Southern Silence and Sexual Violence: A Memoir and Cultural Analysis
Hall, Amy Laura
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Southerners can easily be picked out by their thick accents and their choice of rhetoric, such as “Hey, Ya’ll” and “Bless your heart.” My southern rhetoric is more than the reason why I stand out in most crowds, but is the foundation of who I am, how I think, and how I navigate the world around me. As a native of rural Alabama, I grew up in a world of etiquette, red dirt, and gender roles. The experiences I share are those of upper-middle-class, white sorority women in Alabama who were the product of the South’s cultural silencing. The pervasive gender differences made between boys and girls by southern culture and the education system, has helped the ideology of sacred womanhood live on. This ideology leads women to believe their task in life is to remain clean of sexual impurity and be subservient to men. This submissive stance has affected the way these women communicate sexual violence and in turn deal with its long-term effects. This is a glimpse at the balancing act that is being a southerner, a woman, and a survivor. This work, nor my journey, is complete, but rather a work in progress.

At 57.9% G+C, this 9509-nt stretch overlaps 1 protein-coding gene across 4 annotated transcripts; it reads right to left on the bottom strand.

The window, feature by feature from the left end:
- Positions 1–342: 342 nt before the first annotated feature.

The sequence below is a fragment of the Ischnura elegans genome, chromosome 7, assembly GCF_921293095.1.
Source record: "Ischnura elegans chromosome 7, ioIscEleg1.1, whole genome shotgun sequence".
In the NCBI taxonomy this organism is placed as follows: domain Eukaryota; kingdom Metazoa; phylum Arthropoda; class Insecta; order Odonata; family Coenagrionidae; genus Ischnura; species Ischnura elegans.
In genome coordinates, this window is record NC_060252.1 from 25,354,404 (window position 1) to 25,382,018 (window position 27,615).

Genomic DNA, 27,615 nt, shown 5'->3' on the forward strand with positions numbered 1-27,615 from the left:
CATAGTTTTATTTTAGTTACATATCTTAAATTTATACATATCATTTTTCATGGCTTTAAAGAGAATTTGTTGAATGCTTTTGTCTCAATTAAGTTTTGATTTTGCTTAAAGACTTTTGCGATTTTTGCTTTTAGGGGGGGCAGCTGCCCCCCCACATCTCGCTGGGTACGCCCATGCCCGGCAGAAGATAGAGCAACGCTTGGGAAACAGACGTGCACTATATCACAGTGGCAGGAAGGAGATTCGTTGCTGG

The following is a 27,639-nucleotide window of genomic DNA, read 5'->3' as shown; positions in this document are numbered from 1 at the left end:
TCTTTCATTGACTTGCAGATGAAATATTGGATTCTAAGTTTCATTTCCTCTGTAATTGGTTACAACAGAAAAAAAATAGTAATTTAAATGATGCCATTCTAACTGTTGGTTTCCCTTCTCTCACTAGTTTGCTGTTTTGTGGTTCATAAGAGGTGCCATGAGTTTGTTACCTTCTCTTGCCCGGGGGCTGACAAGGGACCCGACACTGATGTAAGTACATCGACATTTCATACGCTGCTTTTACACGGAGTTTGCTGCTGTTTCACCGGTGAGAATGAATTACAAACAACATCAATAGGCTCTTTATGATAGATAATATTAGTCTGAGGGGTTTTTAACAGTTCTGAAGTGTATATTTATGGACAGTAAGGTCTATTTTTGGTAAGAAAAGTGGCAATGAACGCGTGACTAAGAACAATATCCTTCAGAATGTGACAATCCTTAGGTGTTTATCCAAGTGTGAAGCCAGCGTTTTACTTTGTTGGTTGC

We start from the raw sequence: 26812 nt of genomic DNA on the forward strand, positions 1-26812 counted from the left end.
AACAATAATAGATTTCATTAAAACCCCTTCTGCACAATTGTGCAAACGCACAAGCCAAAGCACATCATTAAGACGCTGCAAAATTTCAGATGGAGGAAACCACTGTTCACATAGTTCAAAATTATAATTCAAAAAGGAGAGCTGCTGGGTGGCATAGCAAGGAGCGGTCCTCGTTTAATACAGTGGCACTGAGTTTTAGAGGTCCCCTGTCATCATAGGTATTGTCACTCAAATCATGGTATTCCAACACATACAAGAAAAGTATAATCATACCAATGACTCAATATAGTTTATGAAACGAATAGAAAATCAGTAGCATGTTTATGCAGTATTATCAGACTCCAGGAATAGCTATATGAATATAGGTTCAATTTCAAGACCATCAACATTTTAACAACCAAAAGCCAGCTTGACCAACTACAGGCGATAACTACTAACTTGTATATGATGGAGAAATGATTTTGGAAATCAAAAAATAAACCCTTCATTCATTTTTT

DepartmentGraduate Liberal Studies
CitationSelman, Alexandria (2019). Southern Silence and Sexual Violence: A Memoir and Cultural Analysis. Capstone project, Duke University. Retrieved from https://hdl.handle.net/10161/18636.
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This work is licensed under a Creative Commons Attribution-Noncommercial-No Derivative Works 3.0 United States License.
Rights for Collection: Graduate Liberal Studies